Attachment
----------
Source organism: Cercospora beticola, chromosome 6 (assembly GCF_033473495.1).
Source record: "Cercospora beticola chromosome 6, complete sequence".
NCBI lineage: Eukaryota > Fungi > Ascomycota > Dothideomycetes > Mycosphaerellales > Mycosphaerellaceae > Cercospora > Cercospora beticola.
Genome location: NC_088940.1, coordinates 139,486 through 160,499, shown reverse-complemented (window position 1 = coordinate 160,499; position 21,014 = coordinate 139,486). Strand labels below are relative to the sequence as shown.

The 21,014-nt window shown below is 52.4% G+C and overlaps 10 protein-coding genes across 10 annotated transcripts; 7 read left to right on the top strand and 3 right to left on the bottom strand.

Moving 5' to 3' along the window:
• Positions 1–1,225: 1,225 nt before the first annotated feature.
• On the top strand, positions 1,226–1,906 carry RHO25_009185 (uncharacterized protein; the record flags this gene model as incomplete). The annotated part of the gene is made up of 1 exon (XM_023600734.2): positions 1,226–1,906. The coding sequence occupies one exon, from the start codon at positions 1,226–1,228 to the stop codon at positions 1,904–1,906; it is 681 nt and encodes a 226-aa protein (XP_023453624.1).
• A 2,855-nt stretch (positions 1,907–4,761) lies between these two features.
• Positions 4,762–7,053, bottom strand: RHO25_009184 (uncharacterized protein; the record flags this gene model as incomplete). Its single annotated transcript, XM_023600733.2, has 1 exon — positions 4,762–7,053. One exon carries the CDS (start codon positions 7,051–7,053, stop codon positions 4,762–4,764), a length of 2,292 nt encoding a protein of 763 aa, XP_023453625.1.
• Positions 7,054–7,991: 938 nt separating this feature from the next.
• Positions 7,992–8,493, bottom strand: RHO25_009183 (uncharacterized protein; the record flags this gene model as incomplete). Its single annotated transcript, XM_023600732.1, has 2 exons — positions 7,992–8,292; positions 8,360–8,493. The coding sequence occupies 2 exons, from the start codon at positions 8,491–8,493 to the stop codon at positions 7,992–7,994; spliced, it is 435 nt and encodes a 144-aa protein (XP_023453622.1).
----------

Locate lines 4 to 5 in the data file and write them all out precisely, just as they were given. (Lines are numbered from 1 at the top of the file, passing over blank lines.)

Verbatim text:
Genome location: NC_088940.1, coordinates 139,486 through 160,499, shown reverse-complemented (window position 1 = coordinate 160,499; position 21,014 = coordinate 139,486). Strand labels below are relative to the sequence as shown.

The 21,014-nt window shown below is 52.4% G+C and overlaps 10 protein-coding genes across 10 annotated transcripts; 7 read left to right on the top strand and 3 right to left on the bottom strand.